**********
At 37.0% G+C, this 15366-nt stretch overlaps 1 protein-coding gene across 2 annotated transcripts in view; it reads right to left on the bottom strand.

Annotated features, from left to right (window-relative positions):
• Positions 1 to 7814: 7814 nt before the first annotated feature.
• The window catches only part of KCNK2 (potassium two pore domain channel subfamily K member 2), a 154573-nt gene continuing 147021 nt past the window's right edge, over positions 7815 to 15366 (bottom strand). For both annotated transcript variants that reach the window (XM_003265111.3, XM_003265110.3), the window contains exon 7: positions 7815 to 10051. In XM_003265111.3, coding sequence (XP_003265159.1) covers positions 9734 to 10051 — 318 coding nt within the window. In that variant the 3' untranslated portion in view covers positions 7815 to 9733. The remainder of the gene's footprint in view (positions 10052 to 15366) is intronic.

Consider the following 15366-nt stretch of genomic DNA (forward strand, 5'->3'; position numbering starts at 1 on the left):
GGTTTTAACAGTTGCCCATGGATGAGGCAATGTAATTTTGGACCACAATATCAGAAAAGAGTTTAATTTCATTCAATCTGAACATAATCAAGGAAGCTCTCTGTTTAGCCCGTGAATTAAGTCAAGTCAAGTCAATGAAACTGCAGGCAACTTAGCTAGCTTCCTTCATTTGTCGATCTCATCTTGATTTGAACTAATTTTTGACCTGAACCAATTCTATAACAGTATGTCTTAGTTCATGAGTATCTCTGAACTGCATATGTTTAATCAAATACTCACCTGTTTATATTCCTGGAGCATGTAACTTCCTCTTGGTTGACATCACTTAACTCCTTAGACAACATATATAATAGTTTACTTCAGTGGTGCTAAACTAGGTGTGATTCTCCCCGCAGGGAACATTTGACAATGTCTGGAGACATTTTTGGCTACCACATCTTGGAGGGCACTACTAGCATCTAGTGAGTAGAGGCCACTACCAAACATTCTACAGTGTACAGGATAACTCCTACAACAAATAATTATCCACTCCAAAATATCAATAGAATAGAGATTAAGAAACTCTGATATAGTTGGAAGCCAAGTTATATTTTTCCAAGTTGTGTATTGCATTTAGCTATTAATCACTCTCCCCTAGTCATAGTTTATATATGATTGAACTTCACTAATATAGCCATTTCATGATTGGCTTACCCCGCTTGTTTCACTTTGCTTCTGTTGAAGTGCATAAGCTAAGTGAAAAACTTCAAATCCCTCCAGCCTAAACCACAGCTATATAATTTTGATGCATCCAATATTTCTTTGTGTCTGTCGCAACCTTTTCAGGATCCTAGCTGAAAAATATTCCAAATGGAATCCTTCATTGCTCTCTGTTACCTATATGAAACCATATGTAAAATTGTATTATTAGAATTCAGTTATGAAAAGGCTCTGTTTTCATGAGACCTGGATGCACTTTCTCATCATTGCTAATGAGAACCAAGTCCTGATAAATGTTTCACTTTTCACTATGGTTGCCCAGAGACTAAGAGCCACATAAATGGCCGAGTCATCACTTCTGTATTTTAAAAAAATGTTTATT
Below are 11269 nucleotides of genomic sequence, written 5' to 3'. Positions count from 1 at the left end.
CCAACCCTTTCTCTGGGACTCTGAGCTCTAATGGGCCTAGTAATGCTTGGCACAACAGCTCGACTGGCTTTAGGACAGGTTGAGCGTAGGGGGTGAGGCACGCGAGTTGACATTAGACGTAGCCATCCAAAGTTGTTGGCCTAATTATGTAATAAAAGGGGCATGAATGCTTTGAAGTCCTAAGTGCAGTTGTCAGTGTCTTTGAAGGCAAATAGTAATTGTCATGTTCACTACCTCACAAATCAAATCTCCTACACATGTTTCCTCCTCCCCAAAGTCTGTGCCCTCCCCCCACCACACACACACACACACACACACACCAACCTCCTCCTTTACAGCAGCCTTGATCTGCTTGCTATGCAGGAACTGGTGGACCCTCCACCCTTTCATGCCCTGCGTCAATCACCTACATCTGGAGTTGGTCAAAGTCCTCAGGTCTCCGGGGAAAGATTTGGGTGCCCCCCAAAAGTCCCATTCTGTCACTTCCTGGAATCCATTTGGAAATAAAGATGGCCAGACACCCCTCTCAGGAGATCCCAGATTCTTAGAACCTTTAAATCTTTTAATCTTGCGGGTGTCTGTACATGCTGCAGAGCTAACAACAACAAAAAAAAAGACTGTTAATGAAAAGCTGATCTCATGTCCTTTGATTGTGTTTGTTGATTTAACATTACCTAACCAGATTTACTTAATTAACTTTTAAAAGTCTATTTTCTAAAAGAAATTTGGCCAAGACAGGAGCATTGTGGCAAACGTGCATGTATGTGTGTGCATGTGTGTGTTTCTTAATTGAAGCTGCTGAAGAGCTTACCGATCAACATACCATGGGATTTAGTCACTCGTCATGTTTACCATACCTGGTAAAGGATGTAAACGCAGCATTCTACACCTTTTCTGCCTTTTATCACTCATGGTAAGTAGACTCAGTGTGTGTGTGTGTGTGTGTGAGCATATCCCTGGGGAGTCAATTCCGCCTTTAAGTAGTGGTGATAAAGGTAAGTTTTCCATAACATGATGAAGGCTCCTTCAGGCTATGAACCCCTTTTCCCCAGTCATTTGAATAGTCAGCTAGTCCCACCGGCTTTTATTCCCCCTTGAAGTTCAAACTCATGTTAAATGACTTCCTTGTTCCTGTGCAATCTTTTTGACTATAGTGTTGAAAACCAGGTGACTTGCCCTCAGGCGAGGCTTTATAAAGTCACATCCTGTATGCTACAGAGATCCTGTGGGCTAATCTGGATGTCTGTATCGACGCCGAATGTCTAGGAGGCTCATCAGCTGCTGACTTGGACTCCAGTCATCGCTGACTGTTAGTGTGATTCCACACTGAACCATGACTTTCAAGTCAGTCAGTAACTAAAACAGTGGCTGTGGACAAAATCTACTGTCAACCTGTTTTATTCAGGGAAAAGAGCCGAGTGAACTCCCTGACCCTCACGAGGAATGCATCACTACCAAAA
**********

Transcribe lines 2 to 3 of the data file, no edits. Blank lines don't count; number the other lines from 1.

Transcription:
Annotated features, from left to right (window-relative positions):
• Positions 1 to 7814: 7814 nt before the first annotated feature.